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Facing Teacher Shortages, School Districts Engage In Aggressive, Early Efforts To Snare Spring Grads

February 22, 2000 -- Teacher-education graduates are such a hot commodity that the University of Virginia will hold for the first time a two-day recruiting event. Recruiters from more than 100 schools in 12 states are expected at the Feb. 29 and March 1 Education Expo in Newcomb Hall.

Last year representatives from more than 80 schools in three states attended the day-long recruiting fair. The previous year, recruiters from 63 schools attended.

Because a teacher shortage exists in many states, school districts are aggressively recruiting spring graduates for positions that start in the fall. Prospective teachers in special education, mathematics, science and foreign languages are particularly in demand, according to Gigi Davis-White, an assistant director in U.Va.’s Career Services Office who works with students in the University's Curry School of Education.

In an effort to secure qualified graduates in such high-demand fields, many districts are extending contract offers -- with signing bonuses -- to students who will graduate in May.

"Making large numbers of early offers was unheard of until last year," said Davis-White. "Gone are the days when school districts can wait until the end of summer to make contract offers. Now they need to move early and fast to snap up graduates."

Signing bonuses are being extended to minority candidates as well as spring graduates in fields facing critical shortages, Davis-White said. Bonuses appear to be in the $1,000-$1,500 range, she noted.

To accommodate schools’ need to hire teacher education graduates, U.Va.’s Career Services Office will give recruiters a day on March 1 to interview candidates they see the previous day during the job fair. "It was necessary to provide a day for interviews immediately after the fair because of the accelerated hiring timeframe schools face in states where there are teacher shortages," said Davis-White.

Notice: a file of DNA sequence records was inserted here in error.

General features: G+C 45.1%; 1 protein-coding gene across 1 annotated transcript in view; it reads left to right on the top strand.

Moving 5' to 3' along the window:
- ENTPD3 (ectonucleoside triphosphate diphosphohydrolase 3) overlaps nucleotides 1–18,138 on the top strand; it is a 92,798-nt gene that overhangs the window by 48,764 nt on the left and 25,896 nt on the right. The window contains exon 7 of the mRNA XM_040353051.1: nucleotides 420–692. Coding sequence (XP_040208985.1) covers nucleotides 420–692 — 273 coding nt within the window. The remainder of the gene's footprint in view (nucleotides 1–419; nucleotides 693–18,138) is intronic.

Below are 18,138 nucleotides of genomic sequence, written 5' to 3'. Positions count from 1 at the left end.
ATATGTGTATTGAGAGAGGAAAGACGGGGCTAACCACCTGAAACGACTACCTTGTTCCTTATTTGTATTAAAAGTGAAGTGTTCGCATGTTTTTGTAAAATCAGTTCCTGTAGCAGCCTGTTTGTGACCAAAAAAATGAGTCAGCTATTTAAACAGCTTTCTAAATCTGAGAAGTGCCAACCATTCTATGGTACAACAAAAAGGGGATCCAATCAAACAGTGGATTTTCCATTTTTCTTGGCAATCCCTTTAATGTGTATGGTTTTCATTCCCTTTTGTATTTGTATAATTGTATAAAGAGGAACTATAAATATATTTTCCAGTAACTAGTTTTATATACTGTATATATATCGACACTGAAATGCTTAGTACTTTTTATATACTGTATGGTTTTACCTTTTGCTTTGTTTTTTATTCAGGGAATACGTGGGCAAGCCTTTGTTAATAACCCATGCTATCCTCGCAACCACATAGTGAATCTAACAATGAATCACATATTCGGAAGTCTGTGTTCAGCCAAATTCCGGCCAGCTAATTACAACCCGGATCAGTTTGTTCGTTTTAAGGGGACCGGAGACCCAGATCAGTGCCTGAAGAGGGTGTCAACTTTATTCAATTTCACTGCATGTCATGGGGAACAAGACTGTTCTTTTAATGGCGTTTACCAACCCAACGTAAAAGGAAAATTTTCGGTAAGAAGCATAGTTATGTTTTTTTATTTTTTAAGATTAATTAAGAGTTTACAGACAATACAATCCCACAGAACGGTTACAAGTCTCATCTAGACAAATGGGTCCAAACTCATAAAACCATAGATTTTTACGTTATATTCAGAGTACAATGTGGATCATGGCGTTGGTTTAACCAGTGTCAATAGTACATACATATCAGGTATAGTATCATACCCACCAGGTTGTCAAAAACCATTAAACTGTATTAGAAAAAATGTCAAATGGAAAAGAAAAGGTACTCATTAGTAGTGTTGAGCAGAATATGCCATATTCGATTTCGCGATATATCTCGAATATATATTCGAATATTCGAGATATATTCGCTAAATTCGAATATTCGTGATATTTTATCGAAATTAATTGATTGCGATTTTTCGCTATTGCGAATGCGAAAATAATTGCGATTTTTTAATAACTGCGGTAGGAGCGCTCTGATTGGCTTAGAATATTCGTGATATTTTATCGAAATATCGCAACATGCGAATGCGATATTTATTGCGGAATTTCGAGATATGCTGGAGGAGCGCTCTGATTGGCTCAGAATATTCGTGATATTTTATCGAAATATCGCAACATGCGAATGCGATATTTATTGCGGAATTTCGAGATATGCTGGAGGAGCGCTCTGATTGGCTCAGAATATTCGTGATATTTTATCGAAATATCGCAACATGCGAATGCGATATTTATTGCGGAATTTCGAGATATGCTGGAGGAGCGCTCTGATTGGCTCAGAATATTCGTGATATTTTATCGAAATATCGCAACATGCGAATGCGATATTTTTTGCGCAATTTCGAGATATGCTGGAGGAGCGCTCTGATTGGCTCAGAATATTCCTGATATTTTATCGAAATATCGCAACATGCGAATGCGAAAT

Starting teacher salaries in some states are unusually high, she said. Some school districts are offering May graduates with master’s degrees beginning salaries in the $40,000s. One Pennsylvania district is offering a salary in the $50,000 range.

"The demand for teachers is exceptionally strong throughout the Maryland-Virginia-Washington, D.C. area," said Davis-White. "Demand is also very high in North Carolina."

For more information, contact Gigi Davis-White at (804) 924-8912 or via A web site,, describes the Education Expo.

Recruiters who can be contacted for additional information include:

  • Frank Morgan, assistant superintendent for support services, Albemarle County Schools, (804) 296-5877 or
  • Cheryl Ross-Audley, assistant superintendent for human resources, Alexandria Public Schools, (703) 824-6657.
  • Oscar Davis, human resources specialist, Anne Arundel County (MD) Public Schools, (410) 222-5065.
  • Thelma Johnson, director of personnel services, Arlington Public Schools, (703) 228-6101 or
  • Irving Driscol, personnel administrator, Chesterfield County Public Schools, (804) 748-1177 or
  • Phyllis Lewter, personnel administrator, Chesapeake Public Schools, (757) 547-0001 or
  • Mike Sutherland, a recruitment specialist with Fairfax Public Schools, (800) 831-4331 or (703) 591-8330 or
  • Jack Anderson, director of personnel, Hanover County Public Schools, (804) 752-6000 or
  • Patrese Pruden, human resources specialist, Henrico County Public School, (804) 652-3664 or
  • Randy Richards, personnel specialist, Loudoun County Public Schools, (703) 771-6424 or
  • Rae Korade, personnel specialist, Montgomery County Public Schools, (301) 279-3010.
  • Patricia Dillard, senior coordinator for human resources, Norfolk Public Schools, (757) 441-2717 or
  • Darlene Faltz, elementary/special education personnel supervisor, Prince William Public Schools, (703) 791-8774 or
  • Bruce Benn, recruitment specialist, Virginia Beach Public Schools, (757) 427-4781 or

Contact: Ida Lee Wootten, (804) 924-6857

FOR ADDITIONAL INFORMATION: please contact the Office of University Relations at (804) 924-7116. Television reporters should contact the TV News Office at (804) 924-7550.
SOURCE: U.Va. News Services


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